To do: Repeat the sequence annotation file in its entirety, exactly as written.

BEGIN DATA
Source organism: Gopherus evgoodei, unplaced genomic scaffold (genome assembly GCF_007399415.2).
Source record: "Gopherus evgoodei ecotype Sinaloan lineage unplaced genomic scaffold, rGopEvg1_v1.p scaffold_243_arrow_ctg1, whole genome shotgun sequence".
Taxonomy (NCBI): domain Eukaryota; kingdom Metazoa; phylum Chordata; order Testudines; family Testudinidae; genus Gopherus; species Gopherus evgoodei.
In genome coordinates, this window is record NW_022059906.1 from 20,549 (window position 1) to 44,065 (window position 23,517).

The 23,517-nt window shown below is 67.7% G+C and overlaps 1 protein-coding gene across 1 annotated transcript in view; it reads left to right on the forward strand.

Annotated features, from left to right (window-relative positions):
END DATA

Source organism: Gopherus evgoodei, unplaced genomic scaffold (genome assembly GCF_007399415.2).
Source record: "Gopherus evgoodei ecotype Sinaloan lineage unplaced genomic scaffold, rGopEvg1_v1.p scaffold_243_arrow_ctg1, whole genome shotgun sequence".
Taxonomy (NCBI): domain Eukaryota; kingdom Metazoa; phylum Chordata; order Testudines; family Testudinidae; genus Gopherus; species Gopherus evgoodei.
In genome coordinates, this window is record NW_022059906.1 from 20,549 (window position 1) to 44,065 (window position 23,517).

The 23,517-nt window shown below is 67.7% G+C and overlaps 1 protein-coding gene across 1 annotated transcript in view; it reads left to right on the forward strand.

Annotated features, from left to right (window-relative positions):